Velcro, Superglue and Post-It Notes… Three things that started out as obscure inventions but are now indispensable for everyday life. So what will the next idea to stick with modern society look like" The answer may lie in the tiny toes of a humble lizard, according to a University of Calgary biologist who is trying to figure out how geckos can cling to virtually any surface, including glass.
“Unlike most creatures, geckos don’t use sticky secretions to help them hang on, it’s all due to the structure of their amazing skin,” says professor Anthony Russell, one of the world’s leading experts on the gecko family of lizards. “Figuring out how they are able to run across ceilings and walk up windows is remarkably complex but it is getting a lot of attention because of the possible technology it could yield.”
The latest development in gekkotan adhesive research is a paper by Russell and U of C graduate student Megan Johnson published in the current issue of the Canadian Journal of Zoology. It’s one of the only studies to look at how a gecko’s unique toe pads enable it to move through its natural habitat.
“Almost all of the research that has been done has looked at how geckos can walk on glass and other smooth surfaces, but of course their feet evolved for moving over very different surfaces, Russell said. “By looking at how they climb up rocks and other natural surfaces we are hoping to gain an even better understanding of their adhesive system because coping with rough and unpredictable terrain poses quite different problems than does smooth and even ones. This calls for examining both the animals and the terrain they use at the microscopic level.”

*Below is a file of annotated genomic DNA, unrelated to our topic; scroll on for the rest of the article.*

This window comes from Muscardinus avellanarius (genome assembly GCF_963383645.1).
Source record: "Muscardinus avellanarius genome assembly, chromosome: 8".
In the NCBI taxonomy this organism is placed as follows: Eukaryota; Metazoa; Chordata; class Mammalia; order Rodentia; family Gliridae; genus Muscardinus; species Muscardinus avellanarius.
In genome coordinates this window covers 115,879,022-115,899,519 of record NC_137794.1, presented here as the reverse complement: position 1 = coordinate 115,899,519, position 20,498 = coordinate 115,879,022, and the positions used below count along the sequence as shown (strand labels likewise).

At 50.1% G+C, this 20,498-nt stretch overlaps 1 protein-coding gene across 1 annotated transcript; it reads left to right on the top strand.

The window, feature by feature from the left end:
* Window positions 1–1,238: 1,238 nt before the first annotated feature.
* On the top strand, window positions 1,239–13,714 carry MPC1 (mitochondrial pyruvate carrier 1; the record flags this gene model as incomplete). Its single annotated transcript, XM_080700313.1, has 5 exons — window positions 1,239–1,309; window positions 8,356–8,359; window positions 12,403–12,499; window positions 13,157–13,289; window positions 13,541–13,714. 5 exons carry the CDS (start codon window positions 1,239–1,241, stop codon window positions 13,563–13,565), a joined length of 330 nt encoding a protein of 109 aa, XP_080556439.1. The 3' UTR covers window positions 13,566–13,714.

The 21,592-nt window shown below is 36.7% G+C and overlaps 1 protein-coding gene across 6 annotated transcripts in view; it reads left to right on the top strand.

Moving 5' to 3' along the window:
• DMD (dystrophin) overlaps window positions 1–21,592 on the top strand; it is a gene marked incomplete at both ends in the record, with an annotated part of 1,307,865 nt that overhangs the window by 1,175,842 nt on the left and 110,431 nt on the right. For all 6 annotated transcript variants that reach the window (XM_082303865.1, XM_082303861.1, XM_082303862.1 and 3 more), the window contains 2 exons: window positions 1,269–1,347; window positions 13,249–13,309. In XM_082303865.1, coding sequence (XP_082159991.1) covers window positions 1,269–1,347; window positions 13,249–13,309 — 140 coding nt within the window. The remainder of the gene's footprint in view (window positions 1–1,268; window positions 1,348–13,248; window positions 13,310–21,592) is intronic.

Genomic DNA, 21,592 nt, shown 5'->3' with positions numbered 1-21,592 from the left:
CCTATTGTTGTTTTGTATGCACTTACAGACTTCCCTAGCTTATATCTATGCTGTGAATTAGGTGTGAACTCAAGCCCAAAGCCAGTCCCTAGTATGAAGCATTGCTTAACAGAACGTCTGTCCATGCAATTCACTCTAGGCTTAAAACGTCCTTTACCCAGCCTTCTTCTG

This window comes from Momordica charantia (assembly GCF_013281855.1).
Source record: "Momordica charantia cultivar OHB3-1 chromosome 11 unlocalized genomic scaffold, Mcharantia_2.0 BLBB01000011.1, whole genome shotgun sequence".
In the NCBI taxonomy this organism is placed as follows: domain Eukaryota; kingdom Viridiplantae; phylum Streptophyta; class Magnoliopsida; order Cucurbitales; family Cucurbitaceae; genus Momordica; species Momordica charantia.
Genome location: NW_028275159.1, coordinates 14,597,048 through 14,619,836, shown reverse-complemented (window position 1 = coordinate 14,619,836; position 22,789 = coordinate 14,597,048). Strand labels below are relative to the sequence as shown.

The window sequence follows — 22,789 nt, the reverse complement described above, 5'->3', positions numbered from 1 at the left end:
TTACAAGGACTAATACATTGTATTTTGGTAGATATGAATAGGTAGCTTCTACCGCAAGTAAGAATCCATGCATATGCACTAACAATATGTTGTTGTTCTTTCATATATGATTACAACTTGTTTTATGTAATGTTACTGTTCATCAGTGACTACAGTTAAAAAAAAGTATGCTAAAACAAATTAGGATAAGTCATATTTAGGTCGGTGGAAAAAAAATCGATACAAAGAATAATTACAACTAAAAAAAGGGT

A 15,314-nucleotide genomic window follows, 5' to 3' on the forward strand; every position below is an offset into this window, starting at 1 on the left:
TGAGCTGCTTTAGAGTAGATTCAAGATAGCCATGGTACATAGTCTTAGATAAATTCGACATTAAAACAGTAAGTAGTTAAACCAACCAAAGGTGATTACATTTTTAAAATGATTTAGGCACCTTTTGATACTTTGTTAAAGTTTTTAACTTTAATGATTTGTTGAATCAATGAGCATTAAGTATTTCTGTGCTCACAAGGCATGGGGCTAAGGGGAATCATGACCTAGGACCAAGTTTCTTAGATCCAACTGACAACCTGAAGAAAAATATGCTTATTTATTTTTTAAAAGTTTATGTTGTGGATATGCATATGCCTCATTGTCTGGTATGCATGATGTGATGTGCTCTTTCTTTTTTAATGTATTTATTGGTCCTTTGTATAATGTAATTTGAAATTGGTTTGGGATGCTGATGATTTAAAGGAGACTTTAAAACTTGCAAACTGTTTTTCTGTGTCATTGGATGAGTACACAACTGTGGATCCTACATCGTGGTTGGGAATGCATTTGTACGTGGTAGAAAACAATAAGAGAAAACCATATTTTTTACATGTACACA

Unlike tree frogs and many insects that use some form glue-like fluid to get a grip, geckos are dry danglers. Their fan-shaped, highly flexible feet enable them to get traction on a wide range of surfaces while moving or standing, either up, down, or upside down. This gravity-defying power lies in the tens to hundreds of thousands of hair-like structures, known as setae, on geckos’ toe pads. In 2000, researchers demonstrated that the large surface area of setae allow the animals to take advantage of molecular-level attraction called van der Waals forces to stick to virtually any surface. More recently, it has been shown that friction is also involved, and that these animals use a whole bag of tricks to help them adjust to circumstances from moment to moment.
By looking at the rocky habitat of a southern African species of gecko, Russell and Johnson concluded that the setae likely evolved to give geckos traction on rugged surfaces, since only a small area of each toe pad may be able to find purchase in order to maintain grip.
“It’s kind of like the tire of a car,” Russell explains. “You have a large area of tread but at any moment in time, there’s only a tiny portion that is actually in contact with the road, and you are depending on that to do the job in a variety of circumstances.”
Researchers and corporations around the world are racing to create the first synthetic “gecko glue” and the U.S. military is leading the way in trying to create gecko-inspired robots that can scale any surface.
“The goal is to create a completely dry adhesive that doesn’t leave any residue behind and will remain attached as long as you apply a load to it and can be re-used an unlimited number of times,” Russell said. “Once we conquer how it works it could be reasonably cheap to manufacture and the possible uses are endless.”
Russell says learning from how species are designed by nature to deal with environmental challenges provides key lessons for human innovations.
“This nano-technology has been around for over 50 million years and we are only just beginning to understand how it works,” he said.